Most youth groups in the 1940s had uniforms with kneesocks. The NJS uniform appears to have been ankle socks. Almost all the available images show the boys weaing dark ankle socks rathger than kneesocks. I'm not sure why this was. Kneesocks appear to have been widely worn by Dutch boys and were worn by Dutch Scouts more they were banned by NAZI occupation authorities.
Some Jeugdstorm boys were allowed to carry official daggers with the motto "Moed, Eer en Trouw" which meant "Courage, Honor, and Loyalty". This appears to have been coped from the Hitler Youth. The daggers were not standard issue, but may have been given as awards for achievement. The dagger was of course the prized possession of many Hitler Youth boys.
The Dutch with their maritime tradition have had a special attachments to sea gulls. Interestingly, both Dutch and Flemish youth groups used this sea gull a its main symbol. The Jeugdstorm symbol was rendered in a more naturalistic form. The symbol can often be seen at Jeugdstorm processions and events.
A major change in the rank insignia was made in 1941. Initially ranks were indicated by a combination of different colored stars and lanyards (or aguilettes). The stars were worn on, or above, the flap of the left breast pocket (even though dress regulations state "the left upper arm"). The original type of insignia was worn by both gender, but the new ratings took distinct forms for each gender. Male officers wore ranks on royal blue collar patches; while female ratings were in the form of circles on the left arm. The male ratings were very similar to the Hitler Youth and the Flemish NSJV. The "Stamheer" rank, for example, had four stars as the Hitler Youth Stammührer rathing badge had. The comparable Flemish NSJV badge also had four stars.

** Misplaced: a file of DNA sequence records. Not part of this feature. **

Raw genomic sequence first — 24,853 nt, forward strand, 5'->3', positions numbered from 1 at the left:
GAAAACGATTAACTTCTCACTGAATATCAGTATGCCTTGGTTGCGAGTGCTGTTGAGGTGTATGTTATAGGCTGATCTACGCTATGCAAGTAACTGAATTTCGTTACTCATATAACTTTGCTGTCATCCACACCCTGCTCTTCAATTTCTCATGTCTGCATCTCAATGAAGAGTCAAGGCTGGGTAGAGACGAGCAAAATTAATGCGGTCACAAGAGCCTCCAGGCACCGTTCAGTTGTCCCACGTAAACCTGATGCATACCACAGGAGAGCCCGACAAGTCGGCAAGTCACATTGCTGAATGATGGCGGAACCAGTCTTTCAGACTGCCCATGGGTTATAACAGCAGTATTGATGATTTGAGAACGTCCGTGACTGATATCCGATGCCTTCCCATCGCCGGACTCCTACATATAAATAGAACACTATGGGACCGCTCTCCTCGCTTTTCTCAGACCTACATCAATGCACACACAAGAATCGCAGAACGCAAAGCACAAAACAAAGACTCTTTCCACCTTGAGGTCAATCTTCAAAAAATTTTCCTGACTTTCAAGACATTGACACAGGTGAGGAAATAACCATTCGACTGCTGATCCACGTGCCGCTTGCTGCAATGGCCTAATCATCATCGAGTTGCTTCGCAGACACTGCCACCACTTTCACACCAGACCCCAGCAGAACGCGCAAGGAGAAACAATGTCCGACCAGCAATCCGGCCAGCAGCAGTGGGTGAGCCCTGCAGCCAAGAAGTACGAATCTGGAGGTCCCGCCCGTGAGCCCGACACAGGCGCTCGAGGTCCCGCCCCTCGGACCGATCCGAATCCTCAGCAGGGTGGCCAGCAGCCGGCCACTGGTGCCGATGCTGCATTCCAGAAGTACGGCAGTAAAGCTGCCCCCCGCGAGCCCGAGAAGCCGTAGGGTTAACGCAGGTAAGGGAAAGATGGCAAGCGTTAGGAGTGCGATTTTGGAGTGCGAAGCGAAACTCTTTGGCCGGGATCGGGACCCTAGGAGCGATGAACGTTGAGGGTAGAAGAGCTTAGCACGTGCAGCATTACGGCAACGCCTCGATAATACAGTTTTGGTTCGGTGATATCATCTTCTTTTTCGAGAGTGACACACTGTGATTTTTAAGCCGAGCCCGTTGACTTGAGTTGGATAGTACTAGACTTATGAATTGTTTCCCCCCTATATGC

There were several other features of the Jeugdstorm uniform. Regional (Gewest) leaders had broad silver piping around both collar patches. On the left breast pocket they wore a shield with the coat of arms of thart Region. Initials were by special officers on the left shoulder strap: Administration (A), Finance (F), Propaganda (P), Secretarial Staff (S), Instructors (I), Company Instructor (VI), and Troop Instructor (TI).
Jeugdstorm Inspectors wore standard officer uniforms, but with the additiion of a black cuff band with a silver wire sea mew. (Musicians in the early years wore orange colored "swallow nests". After 1940 this was changed to a blue tassel from each shoulder. A badge for drummers was introduced in 1944. (Drumming was, like the Hitler Youth, especially important in the Jeugdstorm pagentry. The badge was a white lyre on a blue circle. On the left sleeve specialist instructors wore a badge to identify their specialty: horn playing (a French horn), drumming (crossed drum sticks), other musical instruments (a harp), sport (a football), unarmed combat (a hand), signalling (crossed signal flags), first aid (an Aesculapis staff), and swimming (two waves).